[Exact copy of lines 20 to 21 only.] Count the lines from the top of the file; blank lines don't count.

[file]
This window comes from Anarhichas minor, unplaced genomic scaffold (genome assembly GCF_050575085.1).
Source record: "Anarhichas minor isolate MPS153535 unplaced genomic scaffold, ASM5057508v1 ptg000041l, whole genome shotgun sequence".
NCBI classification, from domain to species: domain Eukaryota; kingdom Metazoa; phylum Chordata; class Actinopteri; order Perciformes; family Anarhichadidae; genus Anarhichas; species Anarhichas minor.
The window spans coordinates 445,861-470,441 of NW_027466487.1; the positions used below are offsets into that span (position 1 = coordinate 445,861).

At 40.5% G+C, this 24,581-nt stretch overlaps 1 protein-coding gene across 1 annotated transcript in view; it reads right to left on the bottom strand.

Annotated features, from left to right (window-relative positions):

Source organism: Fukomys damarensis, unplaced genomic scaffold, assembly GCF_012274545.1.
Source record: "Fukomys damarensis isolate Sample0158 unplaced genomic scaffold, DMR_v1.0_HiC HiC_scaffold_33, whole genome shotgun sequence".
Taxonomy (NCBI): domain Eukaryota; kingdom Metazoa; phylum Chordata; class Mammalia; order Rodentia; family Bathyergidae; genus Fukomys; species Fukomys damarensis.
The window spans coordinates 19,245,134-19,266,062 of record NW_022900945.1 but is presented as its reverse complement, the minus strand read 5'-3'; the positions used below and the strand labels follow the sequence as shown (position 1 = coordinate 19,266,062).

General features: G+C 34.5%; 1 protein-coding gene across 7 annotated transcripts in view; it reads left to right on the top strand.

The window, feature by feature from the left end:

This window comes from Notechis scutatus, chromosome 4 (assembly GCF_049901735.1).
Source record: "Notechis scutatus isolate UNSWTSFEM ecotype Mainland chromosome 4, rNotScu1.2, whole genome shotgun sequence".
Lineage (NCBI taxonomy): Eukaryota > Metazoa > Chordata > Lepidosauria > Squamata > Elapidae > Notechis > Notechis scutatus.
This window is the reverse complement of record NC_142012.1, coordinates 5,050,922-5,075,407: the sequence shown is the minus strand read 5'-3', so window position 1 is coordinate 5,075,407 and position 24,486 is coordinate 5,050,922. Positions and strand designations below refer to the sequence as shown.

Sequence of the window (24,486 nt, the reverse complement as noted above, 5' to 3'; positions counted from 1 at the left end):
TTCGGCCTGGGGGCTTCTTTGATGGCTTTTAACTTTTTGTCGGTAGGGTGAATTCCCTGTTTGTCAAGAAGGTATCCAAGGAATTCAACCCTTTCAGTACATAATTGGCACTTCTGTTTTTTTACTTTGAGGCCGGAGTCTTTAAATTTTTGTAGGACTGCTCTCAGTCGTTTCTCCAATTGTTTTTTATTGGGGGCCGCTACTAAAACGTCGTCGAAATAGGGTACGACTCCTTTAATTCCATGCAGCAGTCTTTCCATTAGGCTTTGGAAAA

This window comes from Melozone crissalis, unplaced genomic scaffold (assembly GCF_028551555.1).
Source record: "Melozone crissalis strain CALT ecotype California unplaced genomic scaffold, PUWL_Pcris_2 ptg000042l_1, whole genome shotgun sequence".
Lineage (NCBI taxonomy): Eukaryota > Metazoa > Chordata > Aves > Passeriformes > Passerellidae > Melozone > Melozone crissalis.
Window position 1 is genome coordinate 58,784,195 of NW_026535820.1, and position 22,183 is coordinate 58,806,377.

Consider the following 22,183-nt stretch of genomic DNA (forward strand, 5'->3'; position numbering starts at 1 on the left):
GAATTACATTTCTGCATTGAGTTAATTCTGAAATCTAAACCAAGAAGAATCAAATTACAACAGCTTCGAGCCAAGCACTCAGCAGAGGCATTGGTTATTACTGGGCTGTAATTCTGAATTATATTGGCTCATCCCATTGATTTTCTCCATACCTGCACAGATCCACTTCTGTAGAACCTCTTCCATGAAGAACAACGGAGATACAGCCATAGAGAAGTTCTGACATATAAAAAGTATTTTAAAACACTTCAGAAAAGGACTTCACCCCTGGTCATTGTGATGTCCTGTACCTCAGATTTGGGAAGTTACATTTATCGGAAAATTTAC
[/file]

Source record: "Melozone crissalis strain CALT ecotype California unplaced genomic scaffold, PUWL_Pcris_2 ptg000042l_1, whole genome shotgun sequence".
Lineage (NCBI taxonomy): Eukaryota > Metazoa > Chordata > Aves > Passeriformes > Passerellidae > Melozone > Melozone crissalis.